We can’t control what another person says. However, we can control our own messages, jargon, and participation in the language we want to encourage. That includes refusing to support negative or unaligned messages. Make a thoughtful choice on what speech and ideas you choose to permeate your organization.
To take it to the next level, think about how onboarding plays a huge part in propagating your internal language. When new employees learn that language quickly, it’s easier to relate to their coworkers. When they don’t, it’s not hard to see why 31% of workers have reported quitting a job within the first six months.
Consider the messages you want to have pulsing through your teams. Do they hear you supporting new ideas, fostering growth of others, or rewarding innovations with credit and esteem? Or do their ears ring with tones of frustration, inconsistent requests, or bleed from repeatedly being demeaned?
Consider how messages are reinforced in your organization, the language we repeat, and the methods of communication.
- Document the terms and phrases used in the company, then see if they are a fair representation of your team and are apparent to newcomers. Are you proud of your internal language?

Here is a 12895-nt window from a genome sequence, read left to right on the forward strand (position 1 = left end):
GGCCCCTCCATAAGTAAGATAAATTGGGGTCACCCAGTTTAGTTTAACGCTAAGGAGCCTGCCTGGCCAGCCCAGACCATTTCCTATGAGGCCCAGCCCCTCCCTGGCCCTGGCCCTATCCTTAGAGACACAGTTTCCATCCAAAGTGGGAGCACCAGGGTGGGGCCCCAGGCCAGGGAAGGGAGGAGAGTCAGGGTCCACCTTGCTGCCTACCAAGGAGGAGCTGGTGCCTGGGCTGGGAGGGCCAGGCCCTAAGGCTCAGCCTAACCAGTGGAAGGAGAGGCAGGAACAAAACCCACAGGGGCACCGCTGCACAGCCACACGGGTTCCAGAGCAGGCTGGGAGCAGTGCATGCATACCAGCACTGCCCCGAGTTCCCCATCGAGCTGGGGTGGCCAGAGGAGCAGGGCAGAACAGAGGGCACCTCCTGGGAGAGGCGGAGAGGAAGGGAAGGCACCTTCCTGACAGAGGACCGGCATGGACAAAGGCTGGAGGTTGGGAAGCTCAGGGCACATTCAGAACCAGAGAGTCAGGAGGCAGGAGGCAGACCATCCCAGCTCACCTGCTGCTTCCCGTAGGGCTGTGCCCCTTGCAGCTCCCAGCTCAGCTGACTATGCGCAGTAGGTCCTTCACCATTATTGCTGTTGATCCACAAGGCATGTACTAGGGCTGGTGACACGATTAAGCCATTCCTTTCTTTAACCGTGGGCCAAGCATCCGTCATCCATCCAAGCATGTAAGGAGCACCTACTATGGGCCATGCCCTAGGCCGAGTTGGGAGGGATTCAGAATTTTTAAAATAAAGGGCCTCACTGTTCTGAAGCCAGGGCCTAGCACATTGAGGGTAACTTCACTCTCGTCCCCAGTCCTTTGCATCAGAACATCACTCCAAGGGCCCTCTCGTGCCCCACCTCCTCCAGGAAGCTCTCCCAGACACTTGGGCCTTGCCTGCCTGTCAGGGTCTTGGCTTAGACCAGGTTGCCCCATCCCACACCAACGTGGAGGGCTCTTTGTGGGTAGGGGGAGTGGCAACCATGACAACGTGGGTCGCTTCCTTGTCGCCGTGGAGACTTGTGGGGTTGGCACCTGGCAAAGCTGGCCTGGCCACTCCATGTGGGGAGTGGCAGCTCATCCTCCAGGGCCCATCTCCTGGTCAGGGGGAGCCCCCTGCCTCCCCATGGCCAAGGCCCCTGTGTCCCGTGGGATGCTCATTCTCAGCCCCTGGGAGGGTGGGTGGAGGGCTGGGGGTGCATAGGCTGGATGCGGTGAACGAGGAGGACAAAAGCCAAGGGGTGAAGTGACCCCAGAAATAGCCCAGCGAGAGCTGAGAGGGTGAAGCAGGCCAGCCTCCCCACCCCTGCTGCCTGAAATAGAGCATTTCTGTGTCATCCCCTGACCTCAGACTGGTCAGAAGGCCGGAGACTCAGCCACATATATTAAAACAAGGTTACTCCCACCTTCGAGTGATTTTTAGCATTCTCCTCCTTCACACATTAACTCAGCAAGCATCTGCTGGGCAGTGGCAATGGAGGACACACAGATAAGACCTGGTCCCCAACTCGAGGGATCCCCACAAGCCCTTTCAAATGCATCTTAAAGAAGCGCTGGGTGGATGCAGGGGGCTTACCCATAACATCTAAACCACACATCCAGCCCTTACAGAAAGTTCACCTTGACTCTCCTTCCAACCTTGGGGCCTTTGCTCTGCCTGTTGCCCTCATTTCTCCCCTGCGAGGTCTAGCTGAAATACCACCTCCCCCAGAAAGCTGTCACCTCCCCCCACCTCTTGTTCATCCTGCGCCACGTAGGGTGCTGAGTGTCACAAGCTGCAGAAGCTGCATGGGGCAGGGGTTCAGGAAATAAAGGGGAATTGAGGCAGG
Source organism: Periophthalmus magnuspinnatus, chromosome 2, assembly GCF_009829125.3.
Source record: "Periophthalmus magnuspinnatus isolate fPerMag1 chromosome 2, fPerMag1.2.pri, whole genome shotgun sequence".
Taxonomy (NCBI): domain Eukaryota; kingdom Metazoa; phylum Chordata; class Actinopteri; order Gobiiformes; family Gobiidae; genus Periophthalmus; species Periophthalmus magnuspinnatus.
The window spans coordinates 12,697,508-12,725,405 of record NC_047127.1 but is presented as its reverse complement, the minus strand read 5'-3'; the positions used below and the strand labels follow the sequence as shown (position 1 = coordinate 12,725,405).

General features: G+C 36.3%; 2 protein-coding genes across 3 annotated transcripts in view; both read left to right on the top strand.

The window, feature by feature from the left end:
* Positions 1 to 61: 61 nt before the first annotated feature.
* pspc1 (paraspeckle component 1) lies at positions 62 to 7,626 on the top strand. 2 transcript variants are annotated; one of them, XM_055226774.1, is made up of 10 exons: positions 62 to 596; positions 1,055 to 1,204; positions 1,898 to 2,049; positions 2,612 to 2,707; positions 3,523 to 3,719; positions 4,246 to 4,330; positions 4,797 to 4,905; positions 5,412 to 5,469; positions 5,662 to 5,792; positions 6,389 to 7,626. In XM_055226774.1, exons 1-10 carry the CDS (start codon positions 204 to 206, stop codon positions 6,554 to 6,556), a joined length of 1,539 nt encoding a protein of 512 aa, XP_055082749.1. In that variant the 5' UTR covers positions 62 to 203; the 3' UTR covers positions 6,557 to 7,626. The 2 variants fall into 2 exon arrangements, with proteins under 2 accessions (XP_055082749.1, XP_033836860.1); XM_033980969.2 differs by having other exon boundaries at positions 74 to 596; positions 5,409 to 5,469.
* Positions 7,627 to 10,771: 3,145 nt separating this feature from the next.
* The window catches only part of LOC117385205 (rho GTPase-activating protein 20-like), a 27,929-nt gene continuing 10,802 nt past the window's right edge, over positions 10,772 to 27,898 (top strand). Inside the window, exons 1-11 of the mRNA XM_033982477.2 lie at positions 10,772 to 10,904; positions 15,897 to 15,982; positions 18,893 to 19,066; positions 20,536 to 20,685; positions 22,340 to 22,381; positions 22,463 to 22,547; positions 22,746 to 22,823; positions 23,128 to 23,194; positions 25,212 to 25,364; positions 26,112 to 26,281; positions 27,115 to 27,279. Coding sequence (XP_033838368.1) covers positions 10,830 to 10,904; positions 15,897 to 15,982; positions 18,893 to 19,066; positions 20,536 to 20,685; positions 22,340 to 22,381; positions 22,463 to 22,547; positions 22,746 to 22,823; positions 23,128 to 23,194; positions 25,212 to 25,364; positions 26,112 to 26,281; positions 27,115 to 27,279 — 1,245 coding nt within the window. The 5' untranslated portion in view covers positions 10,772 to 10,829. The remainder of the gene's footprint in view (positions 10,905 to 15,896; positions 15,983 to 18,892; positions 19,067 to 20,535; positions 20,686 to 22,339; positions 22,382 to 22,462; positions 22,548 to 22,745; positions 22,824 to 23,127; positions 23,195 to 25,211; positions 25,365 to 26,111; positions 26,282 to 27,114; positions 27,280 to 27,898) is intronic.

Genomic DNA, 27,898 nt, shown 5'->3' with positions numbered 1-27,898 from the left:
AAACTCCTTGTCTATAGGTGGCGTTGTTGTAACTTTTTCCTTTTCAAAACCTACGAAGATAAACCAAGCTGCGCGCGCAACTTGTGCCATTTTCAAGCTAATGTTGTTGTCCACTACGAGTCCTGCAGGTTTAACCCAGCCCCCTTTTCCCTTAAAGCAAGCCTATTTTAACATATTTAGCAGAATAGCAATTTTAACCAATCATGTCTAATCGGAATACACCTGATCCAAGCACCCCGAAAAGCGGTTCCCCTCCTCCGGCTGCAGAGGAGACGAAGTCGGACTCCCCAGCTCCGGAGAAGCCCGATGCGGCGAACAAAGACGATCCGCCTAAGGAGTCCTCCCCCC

- If your organization can’t be proud of your internal language, take action to change. That means you need to be the example by talking the talk and walking the walk.
- Encourage your leadership team to work awareness of messaging and behavior into the strategic goals for your organization, and be mindful of how they live the internal language you want resounding from your organization.
Pillar 2: Values
Over time, we each hone our own values. These are the guiding principles that impact our thoughts and actions every day. In our search for belonging, we naturally look for organizations that are in agreement with our own values. It makes us feel more understood and supported. One study showed that when individuals were aligned with the company culture and had a focus on innovation as a value strategy, their profitability grew 17%.
Do your personal values match your company’s values?
For example, honesty and transparency may be values that someone holds in high regard, ones they need to see reflected in their organization. In their ideal team, this may surface as clear, open communication with employees and clients. It can heard in their internal language as building trust between people and focusing on more than just the bottom line.
When an organization successfully lives their values, it’s visible to individuals internally and externally in the form of its employer brand. This representation of values makes is easy for people to spot if they are in agreement with that organization, and if they want to be a part of it.